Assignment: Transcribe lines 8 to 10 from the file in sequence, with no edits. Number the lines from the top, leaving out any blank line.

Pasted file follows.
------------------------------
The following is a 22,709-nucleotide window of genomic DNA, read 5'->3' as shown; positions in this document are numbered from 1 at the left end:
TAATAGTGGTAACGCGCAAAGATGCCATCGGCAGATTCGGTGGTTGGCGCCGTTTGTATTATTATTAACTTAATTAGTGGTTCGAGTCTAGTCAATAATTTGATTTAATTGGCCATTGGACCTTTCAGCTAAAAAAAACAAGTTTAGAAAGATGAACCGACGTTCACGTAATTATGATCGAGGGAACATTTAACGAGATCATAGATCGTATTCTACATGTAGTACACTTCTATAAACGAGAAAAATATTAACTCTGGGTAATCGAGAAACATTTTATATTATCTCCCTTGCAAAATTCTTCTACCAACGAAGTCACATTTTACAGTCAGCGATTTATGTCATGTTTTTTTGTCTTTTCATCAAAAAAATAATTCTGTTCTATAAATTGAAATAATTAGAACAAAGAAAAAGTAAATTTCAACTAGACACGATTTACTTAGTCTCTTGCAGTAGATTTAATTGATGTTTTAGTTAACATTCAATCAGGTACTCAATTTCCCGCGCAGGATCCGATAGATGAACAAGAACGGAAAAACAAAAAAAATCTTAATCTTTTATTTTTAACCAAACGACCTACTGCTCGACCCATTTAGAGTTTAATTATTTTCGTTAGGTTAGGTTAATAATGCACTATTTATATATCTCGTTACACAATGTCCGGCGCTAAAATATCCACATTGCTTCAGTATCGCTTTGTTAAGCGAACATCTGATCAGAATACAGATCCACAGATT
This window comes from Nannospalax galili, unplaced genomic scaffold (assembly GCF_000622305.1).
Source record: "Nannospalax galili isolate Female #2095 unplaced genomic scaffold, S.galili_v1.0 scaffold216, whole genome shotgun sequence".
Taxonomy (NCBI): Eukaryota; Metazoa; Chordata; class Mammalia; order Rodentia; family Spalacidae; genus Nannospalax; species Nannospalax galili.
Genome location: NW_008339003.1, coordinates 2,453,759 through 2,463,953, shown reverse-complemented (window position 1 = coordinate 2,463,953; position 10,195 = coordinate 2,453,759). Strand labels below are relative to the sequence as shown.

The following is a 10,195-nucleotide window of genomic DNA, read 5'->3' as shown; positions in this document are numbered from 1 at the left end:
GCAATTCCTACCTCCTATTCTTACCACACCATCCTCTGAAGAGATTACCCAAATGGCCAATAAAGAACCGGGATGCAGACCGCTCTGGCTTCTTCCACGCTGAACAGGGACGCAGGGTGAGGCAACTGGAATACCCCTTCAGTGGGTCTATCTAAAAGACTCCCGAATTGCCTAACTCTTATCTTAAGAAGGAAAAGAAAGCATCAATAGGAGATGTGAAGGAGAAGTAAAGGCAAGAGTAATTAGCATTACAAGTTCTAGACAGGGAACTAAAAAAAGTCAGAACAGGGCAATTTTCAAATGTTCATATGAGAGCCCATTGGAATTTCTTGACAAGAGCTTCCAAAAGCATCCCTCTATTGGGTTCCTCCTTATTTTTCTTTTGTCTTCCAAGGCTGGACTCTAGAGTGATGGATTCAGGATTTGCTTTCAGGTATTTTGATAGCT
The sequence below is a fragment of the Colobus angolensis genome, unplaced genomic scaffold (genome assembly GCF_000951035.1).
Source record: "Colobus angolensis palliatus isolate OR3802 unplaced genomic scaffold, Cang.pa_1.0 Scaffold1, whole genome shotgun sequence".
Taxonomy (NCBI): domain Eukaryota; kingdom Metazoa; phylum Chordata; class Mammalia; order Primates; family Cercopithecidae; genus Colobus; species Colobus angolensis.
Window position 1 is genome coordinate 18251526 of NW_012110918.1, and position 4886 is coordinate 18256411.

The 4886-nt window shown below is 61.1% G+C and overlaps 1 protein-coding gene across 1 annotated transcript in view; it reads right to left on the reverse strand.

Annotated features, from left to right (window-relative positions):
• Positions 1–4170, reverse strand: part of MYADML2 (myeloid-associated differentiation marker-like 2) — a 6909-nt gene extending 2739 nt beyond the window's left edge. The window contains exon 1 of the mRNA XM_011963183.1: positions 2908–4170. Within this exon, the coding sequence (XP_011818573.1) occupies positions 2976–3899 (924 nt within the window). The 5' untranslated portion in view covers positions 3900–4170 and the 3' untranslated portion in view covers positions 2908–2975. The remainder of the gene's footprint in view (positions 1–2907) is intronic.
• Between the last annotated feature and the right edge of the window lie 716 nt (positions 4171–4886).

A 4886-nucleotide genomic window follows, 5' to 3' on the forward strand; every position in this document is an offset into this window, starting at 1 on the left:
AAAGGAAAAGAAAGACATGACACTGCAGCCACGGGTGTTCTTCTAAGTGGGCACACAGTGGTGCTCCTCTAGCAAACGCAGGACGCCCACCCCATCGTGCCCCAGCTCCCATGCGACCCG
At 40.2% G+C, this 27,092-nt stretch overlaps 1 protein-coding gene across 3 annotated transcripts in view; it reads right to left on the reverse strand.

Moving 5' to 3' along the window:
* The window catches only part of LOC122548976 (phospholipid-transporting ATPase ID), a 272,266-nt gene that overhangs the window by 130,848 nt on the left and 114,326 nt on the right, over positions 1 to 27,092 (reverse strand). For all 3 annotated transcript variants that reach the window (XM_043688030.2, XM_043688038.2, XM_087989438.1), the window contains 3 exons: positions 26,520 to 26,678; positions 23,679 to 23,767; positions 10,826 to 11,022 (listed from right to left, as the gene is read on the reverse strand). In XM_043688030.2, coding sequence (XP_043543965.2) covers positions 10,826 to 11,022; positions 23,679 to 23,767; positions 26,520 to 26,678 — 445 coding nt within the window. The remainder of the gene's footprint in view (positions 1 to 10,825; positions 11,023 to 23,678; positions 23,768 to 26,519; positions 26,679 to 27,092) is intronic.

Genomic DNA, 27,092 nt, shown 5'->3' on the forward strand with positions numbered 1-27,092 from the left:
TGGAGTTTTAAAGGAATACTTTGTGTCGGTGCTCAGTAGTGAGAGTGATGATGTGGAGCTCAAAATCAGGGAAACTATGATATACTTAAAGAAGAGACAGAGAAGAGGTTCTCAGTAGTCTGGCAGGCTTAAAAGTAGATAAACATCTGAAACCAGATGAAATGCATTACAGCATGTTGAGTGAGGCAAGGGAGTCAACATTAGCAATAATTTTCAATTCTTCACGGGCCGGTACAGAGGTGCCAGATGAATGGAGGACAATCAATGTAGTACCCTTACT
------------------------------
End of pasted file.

GCAATTCCTACCTCCTATTCTTACCACACCATCCTCTGAAGAGATTACCCAAATGGCCAATAAAGAACCGGGATGCAGACCGCTCTGGCTTCTTCCACGCTGAACAGGGACGCAGGGTGAGGCAACTGGAATACCCCTTCAGTGGGTCTATCTAAAAGACTCCCGAATTGCCTAACTCTTATCTTAAGAAGGAAAAGAAAGCATCAATAGGAGATGTGAAGGAGAAGTAAAGGCAAGAGTAATTAGCATTACAAGTTCTAGACAGGGAACTAAAAAAAGTCAGAACAGGGCAATTTTCAAATGTTCATATGAGAGCCCATTGGAATTTCTTGACAAGAGCTTCCAAAAGCATCCCTCTATTGGGTTCCTCCTTATTTTTCTTTTGTCTTCCAAGGCTGGACTCTAGAGTGATGGATTCAGGATTTGCTTTCAGGTATTTTGATAGCT
The sequence below is a fragment of the Colobus angolensis genome, unplaced genomic scaffold (genome assembly GCF_000951035.1).
Source record: "Colobus angolensis palliatus isolate OR3802 unplaced genomic scaffold, Cang.pa_1.0 Scaffold1, whole genome shotgun sequence".